Available at: http://digitalcommons.calpoly.edu/theses/1563
Date of Award
MS in Electrical Engineering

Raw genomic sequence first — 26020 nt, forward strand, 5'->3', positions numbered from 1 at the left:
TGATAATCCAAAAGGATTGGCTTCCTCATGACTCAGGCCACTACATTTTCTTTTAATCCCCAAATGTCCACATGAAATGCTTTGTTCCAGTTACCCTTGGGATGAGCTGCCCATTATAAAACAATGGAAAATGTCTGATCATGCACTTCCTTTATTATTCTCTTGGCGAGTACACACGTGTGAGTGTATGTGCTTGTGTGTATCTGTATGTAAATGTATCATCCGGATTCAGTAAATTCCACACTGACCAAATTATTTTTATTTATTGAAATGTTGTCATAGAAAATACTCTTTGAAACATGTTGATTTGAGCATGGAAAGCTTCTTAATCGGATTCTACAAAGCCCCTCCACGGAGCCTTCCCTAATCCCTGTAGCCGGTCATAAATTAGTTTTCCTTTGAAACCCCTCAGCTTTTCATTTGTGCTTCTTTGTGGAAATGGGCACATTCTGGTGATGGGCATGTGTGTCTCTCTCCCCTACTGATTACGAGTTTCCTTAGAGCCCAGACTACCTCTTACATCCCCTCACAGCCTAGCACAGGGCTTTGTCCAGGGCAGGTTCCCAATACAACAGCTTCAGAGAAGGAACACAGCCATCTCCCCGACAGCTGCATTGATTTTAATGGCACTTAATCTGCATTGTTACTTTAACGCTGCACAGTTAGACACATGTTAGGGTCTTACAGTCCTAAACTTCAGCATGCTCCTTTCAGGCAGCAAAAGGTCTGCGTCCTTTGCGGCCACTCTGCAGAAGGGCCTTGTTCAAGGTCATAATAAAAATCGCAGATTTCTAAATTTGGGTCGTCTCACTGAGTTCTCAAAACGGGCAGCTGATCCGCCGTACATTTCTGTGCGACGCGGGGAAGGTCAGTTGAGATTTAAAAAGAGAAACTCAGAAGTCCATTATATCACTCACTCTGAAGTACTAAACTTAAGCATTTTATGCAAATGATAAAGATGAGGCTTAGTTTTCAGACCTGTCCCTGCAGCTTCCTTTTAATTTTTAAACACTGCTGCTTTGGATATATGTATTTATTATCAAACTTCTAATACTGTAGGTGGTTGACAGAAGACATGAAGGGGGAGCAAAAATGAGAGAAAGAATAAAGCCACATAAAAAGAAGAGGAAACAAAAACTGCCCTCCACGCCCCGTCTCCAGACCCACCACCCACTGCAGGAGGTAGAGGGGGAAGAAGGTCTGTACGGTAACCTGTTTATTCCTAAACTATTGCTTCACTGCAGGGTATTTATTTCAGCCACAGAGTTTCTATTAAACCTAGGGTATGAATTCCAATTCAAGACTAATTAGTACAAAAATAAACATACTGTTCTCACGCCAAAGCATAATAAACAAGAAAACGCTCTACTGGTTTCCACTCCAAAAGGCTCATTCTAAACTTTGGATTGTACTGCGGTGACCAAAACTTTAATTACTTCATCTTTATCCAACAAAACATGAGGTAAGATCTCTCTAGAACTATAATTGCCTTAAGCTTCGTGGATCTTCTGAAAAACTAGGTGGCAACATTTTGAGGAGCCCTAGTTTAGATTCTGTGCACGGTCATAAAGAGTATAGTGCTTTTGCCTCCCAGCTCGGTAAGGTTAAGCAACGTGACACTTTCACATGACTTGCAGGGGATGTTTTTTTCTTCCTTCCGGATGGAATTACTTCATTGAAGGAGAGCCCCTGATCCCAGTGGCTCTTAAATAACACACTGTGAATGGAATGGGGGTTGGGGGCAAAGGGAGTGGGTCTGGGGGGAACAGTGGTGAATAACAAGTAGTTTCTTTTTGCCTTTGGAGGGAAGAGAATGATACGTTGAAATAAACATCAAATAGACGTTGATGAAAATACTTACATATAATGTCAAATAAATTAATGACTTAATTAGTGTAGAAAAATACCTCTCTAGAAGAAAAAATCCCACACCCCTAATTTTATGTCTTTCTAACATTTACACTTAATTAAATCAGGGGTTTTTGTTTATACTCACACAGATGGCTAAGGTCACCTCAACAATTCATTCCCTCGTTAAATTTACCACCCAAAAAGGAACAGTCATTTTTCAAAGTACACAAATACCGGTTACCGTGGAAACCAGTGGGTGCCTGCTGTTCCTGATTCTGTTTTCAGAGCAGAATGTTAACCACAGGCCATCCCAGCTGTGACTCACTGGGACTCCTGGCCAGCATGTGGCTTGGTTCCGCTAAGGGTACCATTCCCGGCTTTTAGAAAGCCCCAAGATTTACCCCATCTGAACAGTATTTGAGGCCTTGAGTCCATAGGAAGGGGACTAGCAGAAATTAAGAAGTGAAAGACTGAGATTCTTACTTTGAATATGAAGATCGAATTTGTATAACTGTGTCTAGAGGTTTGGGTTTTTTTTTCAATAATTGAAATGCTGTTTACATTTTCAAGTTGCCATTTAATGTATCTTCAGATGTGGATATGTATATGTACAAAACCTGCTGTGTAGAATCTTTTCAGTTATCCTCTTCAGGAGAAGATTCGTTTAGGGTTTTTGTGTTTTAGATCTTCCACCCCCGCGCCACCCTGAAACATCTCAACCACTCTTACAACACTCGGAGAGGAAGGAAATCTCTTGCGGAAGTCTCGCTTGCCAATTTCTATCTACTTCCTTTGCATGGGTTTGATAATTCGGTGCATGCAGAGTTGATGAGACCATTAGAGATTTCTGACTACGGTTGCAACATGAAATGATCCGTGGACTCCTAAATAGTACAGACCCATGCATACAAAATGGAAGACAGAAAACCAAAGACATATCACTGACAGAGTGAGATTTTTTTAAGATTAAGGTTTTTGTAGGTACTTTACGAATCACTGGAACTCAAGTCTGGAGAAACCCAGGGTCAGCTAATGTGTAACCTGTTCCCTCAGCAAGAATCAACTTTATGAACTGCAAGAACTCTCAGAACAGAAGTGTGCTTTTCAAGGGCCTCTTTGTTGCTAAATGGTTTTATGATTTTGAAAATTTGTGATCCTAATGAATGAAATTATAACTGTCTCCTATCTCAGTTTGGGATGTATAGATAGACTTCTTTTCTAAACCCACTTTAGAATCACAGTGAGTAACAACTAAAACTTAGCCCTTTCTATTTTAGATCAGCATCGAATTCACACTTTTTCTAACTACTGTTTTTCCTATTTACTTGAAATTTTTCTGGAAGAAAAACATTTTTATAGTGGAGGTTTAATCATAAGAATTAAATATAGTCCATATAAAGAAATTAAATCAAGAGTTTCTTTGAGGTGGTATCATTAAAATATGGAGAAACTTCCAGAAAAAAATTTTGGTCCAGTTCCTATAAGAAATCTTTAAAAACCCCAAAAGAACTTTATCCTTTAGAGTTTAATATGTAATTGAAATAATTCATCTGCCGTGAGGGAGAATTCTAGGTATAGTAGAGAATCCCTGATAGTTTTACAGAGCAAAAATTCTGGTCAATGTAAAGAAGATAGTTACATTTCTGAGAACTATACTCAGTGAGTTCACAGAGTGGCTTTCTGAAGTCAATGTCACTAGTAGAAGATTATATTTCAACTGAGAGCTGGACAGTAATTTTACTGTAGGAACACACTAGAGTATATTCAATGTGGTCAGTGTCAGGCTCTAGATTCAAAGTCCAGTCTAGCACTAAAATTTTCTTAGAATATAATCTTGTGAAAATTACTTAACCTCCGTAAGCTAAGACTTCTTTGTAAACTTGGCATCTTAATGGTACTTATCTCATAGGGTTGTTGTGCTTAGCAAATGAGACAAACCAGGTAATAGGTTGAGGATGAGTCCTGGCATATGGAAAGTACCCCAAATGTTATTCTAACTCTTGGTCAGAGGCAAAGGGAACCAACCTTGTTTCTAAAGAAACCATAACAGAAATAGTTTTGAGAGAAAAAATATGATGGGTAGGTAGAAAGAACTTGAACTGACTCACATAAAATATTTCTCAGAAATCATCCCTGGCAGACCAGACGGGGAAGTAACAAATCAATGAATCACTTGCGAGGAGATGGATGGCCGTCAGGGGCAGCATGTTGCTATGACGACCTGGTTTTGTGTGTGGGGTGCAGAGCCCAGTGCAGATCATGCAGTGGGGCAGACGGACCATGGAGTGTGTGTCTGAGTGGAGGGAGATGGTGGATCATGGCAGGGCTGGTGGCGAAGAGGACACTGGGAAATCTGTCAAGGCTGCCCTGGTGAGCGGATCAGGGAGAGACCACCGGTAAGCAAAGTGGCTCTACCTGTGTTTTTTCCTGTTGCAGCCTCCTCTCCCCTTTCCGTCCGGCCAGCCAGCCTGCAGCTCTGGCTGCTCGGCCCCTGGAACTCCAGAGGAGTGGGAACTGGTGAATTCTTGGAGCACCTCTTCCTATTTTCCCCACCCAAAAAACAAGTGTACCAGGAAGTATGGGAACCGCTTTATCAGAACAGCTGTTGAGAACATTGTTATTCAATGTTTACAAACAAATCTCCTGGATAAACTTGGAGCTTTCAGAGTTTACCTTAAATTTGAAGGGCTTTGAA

This thesis derives working expressions from electromagnetic physical laws to gain a deeper understanding of the nature of railguns. The expressions are refined for ease of use and then compared to electromagnetic simulators that solve complex equations that arise from different rail geometry. Further simplifications lead to an expression for the final velocity of the projectile and showcase the importance of the system resistance to projectile flux gain ratio. A Simulink simulation then incorporates the resulting non-linear differential equations and approximates the projectile velocity over time based on physical dimensions and material properties. Some equations derived can be found in literature regarding the subject but often lack explanation. This work is intended to provide a thorough derivation of all the relative constituent relations between the critical characteristics of the gun such as the strength of the forces acting on the rail and projectile, rail current, and initial velocity of the projectile. This makes it easier to identify what influences acceleration of the projectile, how much bracing each rail needs, how much initial velocity to give the projectile, etc. Design options discussed besides the standard design include the augmented rail system, a magnetic shell design, and a “wrap around” design. The tradeoffs encountered in each design are discussed in length. Due to the lack of a sufficient power source during testing the projectile was unable to travel down the length of the rails due to metal binding, insufficient pulse duration, and too much circuit resistance. It was found that using copper tungsten for the rails ensures that the rails can withstand the arcing inflicted by the kilo-Ampere current along the rails very well compared to other materials. Also, the copper in the tungsten alloy ensures high conductivity while the tungsten provides structural integrity to the rails during arcing between them and the projectile. Frequency response of conductive projectiles is characterized and improvements such as laminated projectiles are suggested as solutions to mitigate eddy currents induced in the projectile and improve performance.